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Venus de Milo

The moon is a bleached marble the color of the Venus de Milo.

It gets so full of itself it breaks through whole centuries.

In this twenty-first one, I am called upstairs by my grandson Noah

to see the full moon over Paris. I tell him about the centuries

inside the marble, layers and streaks. How the sculptor studies

the grain. How even then it can break out of control. Jab the chisel

too far, it leaves a white bruise. Mystery is both cool and cruel,

I’m thinking, if you stay with it, as Noah and I do on the balcony

trying to take a picture that didn’t come out, that resisted us,

the way the Venus de Milo did in the afternoon, with her missing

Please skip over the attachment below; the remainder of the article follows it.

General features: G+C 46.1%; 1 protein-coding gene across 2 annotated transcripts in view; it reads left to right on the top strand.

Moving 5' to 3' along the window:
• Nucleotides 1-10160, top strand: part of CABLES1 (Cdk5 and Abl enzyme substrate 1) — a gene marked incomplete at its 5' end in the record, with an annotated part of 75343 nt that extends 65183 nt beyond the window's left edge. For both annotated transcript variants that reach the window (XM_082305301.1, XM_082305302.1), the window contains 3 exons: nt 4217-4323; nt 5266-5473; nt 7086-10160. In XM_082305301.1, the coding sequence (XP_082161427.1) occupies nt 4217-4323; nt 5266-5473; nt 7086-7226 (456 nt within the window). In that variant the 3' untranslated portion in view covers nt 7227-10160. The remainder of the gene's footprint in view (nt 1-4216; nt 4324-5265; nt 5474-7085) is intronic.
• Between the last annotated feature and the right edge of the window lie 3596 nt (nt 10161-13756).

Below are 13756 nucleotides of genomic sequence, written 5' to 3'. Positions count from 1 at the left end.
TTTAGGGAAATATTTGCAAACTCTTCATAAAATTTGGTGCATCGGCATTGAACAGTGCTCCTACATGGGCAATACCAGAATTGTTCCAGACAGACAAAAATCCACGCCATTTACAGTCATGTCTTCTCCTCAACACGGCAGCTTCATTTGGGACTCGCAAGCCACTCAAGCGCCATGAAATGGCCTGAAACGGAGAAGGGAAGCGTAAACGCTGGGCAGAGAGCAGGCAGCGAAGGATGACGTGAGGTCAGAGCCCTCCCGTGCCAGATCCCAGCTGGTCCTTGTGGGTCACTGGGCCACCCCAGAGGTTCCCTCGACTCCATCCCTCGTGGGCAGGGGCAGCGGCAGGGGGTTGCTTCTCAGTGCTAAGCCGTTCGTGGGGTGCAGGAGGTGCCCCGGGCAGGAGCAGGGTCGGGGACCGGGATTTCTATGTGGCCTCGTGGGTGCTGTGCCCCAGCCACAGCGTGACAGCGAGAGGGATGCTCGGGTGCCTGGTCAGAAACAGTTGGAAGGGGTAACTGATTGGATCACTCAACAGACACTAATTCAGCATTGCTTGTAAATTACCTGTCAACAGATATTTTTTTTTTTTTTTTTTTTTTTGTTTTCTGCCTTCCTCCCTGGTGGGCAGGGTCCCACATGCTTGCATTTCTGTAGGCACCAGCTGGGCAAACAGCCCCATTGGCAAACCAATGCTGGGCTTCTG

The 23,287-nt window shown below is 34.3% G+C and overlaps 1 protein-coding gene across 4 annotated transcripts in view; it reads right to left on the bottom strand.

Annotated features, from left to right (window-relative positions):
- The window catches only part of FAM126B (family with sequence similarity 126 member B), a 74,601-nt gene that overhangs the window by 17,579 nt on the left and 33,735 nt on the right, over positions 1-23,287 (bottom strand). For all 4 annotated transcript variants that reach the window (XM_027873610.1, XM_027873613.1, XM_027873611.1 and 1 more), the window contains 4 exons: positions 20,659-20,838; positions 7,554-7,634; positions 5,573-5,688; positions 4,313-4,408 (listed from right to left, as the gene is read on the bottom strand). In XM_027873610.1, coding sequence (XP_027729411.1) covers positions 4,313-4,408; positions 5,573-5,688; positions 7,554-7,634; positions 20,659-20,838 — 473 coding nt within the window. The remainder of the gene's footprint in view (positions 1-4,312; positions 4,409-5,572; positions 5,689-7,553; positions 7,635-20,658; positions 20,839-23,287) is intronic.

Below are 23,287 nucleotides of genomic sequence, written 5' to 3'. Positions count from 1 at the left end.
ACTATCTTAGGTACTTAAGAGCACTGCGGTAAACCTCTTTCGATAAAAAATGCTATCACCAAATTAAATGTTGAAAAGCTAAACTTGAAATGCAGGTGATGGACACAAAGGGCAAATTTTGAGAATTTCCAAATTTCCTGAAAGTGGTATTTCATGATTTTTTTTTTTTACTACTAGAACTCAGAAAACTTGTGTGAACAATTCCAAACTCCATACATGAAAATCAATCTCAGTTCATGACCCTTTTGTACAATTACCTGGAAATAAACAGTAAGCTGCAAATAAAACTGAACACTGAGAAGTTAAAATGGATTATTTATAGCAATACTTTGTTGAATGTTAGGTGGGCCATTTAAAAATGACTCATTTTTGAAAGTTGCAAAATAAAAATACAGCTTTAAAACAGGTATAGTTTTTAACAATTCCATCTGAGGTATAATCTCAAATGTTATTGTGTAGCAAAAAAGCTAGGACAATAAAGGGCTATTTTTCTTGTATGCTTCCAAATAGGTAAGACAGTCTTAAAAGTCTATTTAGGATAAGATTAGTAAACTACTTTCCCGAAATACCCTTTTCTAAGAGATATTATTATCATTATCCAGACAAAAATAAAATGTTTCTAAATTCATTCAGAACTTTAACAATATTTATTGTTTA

arms, holding herself in, turning us back toward details. I explain

to Noah how rasps and rifflers are used for the final shaping. I explain

love and beauty in the language of work, what else is there to say?

why mention how much is free-fall—accident—the combination

of genes and skill that turn them to face each other like two mirrors

making their long corridor of escape? I just climb the 64 stairs

to the balcony, panting. I say it’s nothing. But then we step

into the dark and enter beauty, where there never was a foothold.

I might have told him that, but just then we were looking at the moon.

from No Need of SympathyFind it in the library

Copyright © BOA Editions, Ltd 2013
Used with the permission of The Permissions Company, Inc.
on behalf of BOA Editions LTD.

Published in Fleda Brown Poems

This program is supported in part by a grant from the Idaho Humanities Council, a State-based program of the National Endowment for the Humanities.

Any views, findings, conclusions, or recommendations expressed in this (publication, website, exhibit, etc.) do not necessarily represent those of the Idaho Humanities Council or the National Endowment for the Humanities.